• 5 Years Ago
        Which means new trailers would need to be designed unless it's to be used (nearly) exclusively on the highway where I would imagine it would make the biggest difference anyway. Don't get me wrong I am all for new ideas and I am sure some brilliant people will make this work, just stating my thoughts (not that they're important anyway!)
      • 5 Years Ago
      2 different trucks? These guys clearly aren't scientists then.
        • 5 Years Ago
        Addendum: Swede apparently read the Science Daily text in its entirety, I only briefly scanned it. So basically it's already clear that the truck hasn't gone through the same elements - however we do not know if it had more than one pilot to add further validity to the test. Regardless, anyone with a minimum of knowledge of aerodynamics these days can attest to this concept's validity, it's basically a repetition of the teardrop design for cars applied to the semi - it reduces drag.
        • 5 Years Ago
        Where did you get that from?

        "An articulated lorry was driven for a period of one year with a boat tail (of varying length) and one year without a boat tail. "
        • 5 Years Ago
        We have done these sort of test at Argonne National Lab's. They is a company in the US that makes a inflatable housing that goes on the back of the semi that we did simulation work with and verified with wind tunnel experiments.

        “Commercial CFD Code Validation for Heavy-Vehicle External Aerodynamics Simulation,” W. D. Pointer, T. Sofu, D. P. Weber, in The Aerodynamics of Heavy Vehicles: Trucks, Buses, and Trains, pp473-483, R. McCallen, F. Browand, J. Ross editors, Springer (2004).
      • 5 Years Ago
      If it's available commercially, the next question is if it's legal and is it worth it. The length of most trailers are near or at the legal limit for length. I could see this on European-style trailers in the US though. Length limits for trailers in Europe are shorter than in North America. So equipping a boat-tail on a Euro-legal trailer in North America would not put the trailer over the legally allowed trailer length... But in Euro-style in Europe or typical-US-style trailers in North America, unless you shorten the trailer, is it worth it? Companies will have to give up cargo capacity to save 7.5% in fuel.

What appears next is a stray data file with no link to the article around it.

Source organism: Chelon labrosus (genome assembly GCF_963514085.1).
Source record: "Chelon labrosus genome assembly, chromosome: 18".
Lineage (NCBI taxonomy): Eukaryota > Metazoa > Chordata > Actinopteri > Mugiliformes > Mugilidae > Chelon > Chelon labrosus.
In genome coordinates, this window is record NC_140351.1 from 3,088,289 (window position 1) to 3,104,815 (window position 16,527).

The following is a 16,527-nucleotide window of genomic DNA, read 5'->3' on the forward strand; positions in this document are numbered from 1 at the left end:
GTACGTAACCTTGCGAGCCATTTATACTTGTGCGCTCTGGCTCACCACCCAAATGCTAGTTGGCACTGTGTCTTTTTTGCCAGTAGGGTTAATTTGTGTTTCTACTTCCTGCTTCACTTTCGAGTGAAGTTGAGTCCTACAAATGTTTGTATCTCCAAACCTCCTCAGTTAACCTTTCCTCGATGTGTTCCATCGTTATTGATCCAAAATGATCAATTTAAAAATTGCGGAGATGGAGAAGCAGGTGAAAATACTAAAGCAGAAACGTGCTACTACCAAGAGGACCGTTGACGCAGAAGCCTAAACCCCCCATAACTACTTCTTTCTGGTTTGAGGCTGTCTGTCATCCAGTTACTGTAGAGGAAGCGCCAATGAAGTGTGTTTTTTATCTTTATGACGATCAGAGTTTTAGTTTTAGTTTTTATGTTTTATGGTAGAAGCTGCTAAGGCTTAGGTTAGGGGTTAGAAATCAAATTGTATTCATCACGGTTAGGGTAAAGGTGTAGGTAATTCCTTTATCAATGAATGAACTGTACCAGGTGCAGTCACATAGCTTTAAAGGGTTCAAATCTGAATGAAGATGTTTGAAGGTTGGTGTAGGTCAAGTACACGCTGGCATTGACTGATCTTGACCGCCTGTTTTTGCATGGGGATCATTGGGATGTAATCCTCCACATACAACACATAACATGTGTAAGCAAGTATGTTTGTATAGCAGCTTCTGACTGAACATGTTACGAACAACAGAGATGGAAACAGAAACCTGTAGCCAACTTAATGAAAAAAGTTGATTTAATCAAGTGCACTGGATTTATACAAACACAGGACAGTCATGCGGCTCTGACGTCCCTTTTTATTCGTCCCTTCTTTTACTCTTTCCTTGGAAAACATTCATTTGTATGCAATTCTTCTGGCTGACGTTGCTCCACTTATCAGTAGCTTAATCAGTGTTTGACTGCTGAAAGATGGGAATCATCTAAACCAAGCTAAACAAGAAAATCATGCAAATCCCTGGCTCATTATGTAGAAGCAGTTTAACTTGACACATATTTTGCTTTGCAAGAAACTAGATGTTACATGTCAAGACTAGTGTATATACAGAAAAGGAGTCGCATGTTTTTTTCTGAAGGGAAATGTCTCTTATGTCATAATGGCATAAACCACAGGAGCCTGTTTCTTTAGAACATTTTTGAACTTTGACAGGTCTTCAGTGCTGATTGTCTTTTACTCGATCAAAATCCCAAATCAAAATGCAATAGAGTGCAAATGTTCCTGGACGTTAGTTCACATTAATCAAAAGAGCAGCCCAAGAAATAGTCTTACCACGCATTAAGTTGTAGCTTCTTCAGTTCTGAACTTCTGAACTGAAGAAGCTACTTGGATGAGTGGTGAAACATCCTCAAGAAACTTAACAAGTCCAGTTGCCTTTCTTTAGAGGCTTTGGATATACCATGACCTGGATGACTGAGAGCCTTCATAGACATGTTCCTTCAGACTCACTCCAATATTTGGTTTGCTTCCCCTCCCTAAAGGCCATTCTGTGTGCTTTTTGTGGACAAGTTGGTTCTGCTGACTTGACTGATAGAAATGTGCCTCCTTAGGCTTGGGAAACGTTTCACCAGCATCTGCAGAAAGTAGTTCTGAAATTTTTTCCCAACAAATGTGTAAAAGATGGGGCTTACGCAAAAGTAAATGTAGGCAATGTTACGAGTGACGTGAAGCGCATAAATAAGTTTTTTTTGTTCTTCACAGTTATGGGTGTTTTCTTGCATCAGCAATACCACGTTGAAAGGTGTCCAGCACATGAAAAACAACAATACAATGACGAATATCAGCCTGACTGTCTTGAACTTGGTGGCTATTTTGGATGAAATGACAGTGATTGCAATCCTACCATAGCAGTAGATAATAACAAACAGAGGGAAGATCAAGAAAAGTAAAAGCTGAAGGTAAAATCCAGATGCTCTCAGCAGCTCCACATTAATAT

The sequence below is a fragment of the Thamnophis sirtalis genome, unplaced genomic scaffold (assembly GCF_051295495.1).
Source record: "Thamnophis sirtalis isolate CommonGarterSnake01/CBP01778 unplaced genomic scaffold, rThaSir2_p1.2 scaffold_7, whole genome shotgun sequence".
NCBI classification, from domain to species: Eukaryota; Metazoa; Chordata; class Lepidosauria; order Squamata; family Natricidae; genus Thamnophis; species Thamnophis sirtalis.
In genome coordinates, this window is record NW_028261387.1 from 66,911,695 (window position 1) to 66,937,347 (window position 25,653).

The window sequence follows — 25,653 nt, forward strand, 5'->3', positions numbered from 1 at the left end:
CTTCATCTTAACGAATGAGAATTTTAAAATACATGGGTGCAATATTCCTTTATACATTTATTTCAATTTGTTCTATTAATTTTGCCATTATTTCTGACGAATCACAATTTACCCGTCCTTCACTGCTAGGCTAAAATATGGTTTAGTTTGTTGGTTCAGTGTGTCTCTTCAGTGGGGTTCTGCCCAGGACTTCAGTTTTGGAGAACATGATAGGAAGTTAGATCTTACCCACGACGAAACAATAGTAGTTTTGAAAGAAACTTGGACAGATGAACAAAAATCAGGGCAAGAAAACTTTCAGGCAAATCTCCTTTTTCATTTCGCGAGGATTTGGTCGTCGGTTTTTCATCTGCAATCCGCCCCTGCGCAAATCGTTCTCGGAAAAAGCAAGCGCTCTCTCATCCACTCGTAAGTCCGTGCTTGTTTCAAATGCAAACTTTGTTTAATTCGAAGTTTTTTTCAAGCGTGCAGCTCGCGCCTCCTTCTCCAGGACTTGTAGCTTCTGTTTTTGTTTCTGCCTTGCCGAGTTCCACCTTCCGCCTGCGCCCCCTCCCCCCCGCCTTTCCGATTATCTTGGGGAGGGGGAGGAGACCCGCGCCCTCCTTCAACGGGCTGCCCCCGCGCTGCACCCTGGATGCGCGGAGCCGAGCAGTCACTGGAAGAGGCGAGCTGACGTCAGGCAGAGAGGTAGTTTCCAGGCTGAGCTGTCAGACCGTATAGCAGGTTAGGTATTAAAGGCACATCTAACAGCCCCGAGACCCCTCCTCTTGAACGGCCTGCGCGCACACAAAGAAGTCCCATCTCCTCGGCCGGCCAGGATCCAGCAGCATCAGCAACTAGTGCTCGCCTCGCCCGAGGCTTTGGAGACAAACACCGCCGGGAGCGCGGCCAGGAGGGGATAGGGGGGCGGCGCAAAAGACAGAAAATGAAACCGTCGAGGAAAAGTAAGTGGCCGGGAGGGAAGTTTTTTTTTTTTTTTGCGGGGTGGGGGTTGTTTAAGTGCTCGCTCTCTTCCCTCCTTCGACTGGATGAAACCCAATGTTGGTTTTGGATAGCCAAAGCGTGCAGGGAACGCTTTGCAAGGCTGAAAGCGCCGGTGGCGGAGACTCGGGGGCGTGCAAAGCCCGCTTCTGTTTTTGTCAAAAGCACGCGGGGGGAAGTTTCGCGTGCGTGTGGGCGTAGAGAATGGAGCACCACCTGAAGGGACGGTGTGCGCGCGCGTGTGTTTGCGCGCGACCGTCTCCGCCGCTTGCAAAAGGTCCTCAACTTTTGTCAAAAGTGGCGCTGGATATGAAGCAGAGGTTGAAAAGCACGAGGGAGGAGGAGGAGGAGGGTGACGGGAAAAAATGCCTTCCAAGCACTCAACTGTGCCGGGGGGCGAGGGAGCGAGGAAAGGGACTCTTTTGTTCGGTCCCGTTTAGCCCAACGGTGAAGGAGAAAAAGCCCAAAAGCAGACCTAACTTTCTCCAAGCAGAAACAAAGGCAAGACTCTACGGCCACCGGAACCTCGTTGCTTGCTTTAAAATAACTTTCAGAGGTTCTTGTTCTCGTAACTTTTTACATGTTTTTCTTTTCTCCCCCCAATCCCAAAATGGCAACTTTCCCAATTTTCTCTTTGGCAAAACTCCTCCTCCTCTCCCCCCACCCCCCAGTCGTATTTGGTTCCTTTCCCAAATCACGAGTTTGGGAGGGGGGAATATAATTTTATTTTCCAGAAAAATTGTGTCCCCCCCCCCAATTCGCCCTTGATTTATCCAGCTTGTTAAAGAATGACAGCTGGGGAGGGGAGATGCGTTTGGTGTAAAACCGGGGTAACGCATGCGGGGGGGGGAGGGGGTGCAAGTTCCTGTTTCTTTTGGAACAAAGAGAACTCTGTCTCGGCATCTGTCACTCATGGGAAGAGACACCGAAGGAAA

Another headache I just realized that the trailer door can be docked right at the dock.... the tail is in the way... how many facilities are going to deal with accommodating these kind of things? How would they load/unload? I would assume it would require the removal of the boat-tail and the "bumper" add-on. That wastes time and lowers efficiency, many trucks get to a facility load/unload and are gone almost as fast as they got there.

      I don't see this being widely adopted. Getting extra efficiency is awesome, but I doubt people would want to put up with the annoyances.
        • 5 Years Ago
        European combinations are limited to between 18,75 to 25,25 meters depending on where you find yourself within the EEC.

        Obviously you cannot load or unload with the tail in place, according to the resarch material the tail retracts into the body. The researchers have also tested inflatable versions, they retract within 30 seconds.
        • 5 Years Ago
        The tail appears to fold out of the way.
        • 5 Years Ago
        You know, I would put money on diffusers lining the back edge of the trailer being somewhat effective and less likely to cause problems. They could be purchased as a "spike" strip and affixed to the rear in any number of ways (magnetic probably the number one), so the driver could move them to each trailer they haul.

        Anyone know of any research on trailers with diffusers?
        • 5 Years Ago
        Rules are meant to be broken, laws are meant to be challenged.
      • 5 Years Ago
      I was thinking about something like this, except mine would cut into cargo capacity. I would also add dimples as well.

      The other day I was driving behind a milk truck, and I notice the rear end was dropping when it was sitting at the red light. After the truck turned at the intersection I saw that the driver raised the rear wheels to clear the corner.

      When looking at this concept, I was thinking maybe you can make this telescope when you get on the highway. However I haven't figure out how to handle the bottom part.
      • 5 Years Ago